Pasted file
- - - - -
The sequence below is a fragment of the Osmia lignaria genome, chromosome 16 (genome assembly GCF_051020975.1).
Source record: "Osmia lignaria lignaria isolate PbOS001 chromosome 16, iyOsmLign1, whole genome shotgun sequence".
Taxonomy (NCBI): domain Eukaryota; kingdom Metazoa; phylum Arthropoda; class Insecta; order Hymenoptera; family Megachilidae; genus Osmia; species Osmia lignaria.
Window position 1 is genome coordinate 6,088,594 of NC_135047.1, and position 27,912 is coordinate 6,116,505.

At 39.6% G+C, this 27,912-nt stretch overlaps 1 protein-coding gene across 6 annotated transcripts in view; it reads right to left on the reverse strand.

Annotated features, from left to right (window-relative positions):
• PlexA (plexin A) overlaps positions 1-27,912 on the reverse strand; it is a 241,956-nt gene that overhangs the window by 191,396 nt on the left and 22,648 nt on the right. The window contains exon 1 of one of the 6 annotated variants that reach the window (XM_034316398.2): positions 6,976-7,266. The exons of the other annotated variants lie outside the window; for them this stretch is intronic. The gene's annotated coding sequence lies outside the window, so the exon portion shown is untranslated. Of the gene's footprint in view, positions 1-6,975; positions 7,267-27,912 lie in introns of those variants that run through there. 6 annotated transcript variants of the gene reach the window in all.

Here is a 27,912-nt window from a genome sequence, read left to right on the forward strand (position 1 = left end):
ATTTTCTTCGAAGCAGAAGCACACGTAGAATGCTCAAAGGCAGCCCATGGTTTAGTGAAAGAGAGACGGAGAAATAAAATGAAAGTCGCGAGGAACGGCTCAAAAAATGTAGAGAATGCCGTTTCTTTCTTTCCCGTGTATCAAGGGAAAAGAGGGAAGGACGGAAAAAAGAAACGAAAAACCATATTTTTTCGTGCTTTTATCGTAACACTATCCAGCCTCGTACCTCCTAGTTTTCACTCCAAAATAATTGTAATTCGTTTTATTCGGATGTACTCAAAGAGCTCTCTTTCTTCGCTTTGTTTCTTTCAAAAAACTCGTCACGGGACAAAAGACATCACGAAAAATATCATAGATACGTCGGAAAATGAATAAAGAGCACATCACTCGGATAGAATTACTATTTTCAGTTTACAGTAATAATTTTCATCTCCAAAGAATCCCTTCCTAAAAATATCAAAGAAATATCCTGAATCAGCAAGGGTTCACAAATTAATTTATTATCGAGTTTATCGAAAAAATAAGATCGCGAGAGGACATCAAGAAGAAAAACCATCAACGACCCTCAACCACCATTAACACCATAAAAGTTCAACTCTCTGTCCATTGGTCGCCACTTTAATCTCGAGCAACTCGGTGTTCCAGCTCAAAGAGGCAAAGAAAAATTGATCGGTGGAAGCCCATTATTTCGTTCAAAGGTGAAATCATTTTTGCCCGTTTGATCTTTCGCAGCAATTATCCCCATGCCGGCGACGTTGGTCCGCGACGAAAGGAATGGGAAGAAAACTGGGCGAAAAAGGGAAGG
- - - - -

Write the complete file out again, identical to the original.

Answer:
The sequence below is a fragment of the Osmia lignaria genome, chromosome 16 (genome assembly GCF_051020975.1).
Source record: "Osmia lignaria lignaria isolate PbOS001 chromosome 16, iyOsmLign1, whole genome shotgun sequence".
Taxonomy (NCBI): domain Eukaryota; kingdom Metazoa; phylum Arthropoda; class Insecta; order Hymenoptera; family Megachilidae; genus Osmia; species Osmia lignaria.
Window position 1 is genome coordinate 6,088,594 of NC_135047.1, and position 27,912 is coordinate 6,116,505.

At 39.6% G+C, this 27,912-nt stretch overlaps 1 protein-coding gene across 6 annotated transcripts in view; it reads right to left on the reverse strand.

Annotated features, from left to right (window-relative positions):
• PlexA (plexin A) overlaps positions 1-27,912 on the reverse strand; it is a 241,956-nt gene that overhangs the window by 191,396 nt on the left and 22,648 nt on the right. The window contains exon 1 of one of the 6 annotated variants that reach the window (XM_034316398.2): positions 6,976-7,266. The exons of the other annotated variants lie outside the window; for them this stretch is intronic. The gene's annotated coding sequence lies outside the window, so the exon portion shown is untranslated. Of the gene's footprint in view, positions 1-6,975; positions 7,267-27,912 lie in introns of those variants that run through there. 6 annotated transcript variants of the gene reach the window in all.

Here is a 27,912-nt window from a genome sequence, read left to right on the forward strand (position 1 = left end):
ATTTTCTTCGAAGCAGAAGCACACGTAGAATGCTCAAAGGCAGCCCATGGTTTAGTGAAAGAGAGACGGAGAAATAAAATGAAAGTCGCGAGGAACGGCTCAAAAAATGTAGAGAATGCCGTTTCTTTCTTTCCCGTGTATCAAGGGAAAAGAGGGAAGGACGGAAAAAAGAAACGAAAAACCATATTTTTTCGTGCTTTTATCGTAACACTATCCAGCCTCGTACCTCCTAGTTTTCACTCCAAAATAATTGTAATTCGTTTTATTCGGATGTACTCAAAGAGCTCTCTTTCTTCGCTTTGTTTCTTTCAAAAAACTCGTCACGGGACAAAAGACATCACGAAAAATATCATAGATACGTCGGAAAATGAATAAAGAGCACATCACTCGGATAGAATTACTATTTTCAGTTTACAGTAATAATTTTCATCTCCAAAGAATCCCTTCCTAAAAATATCAAAGAAATATCCTGAATCAGCAAGGGTTCACAAATTAATTTATTATCGAGTTTATCGAAAAAATAAGATCGCGAGAGGACATCAAGAAGAAAAACCATCAACGACCCTCAACCACCATTAACACCATAAAAGTTCAACTCTCTGTCCATTGGTCGCCACTTTAATCTCGAGCAACTCGGTGTTCCAGCTCAAAGAGGCAAAGAAAAATTGATCGGTGGAAGCCCATTATTTCGTTCAAAGGTGAAATCATTTTTGCCCGTTTGATCTTTCGCAGCAATTATCCCCATGCCGGCGACGTTGGTCCGCGACGAAAGGAATGGGAAGAAAACTGGGCGAAAAAGGGAAGG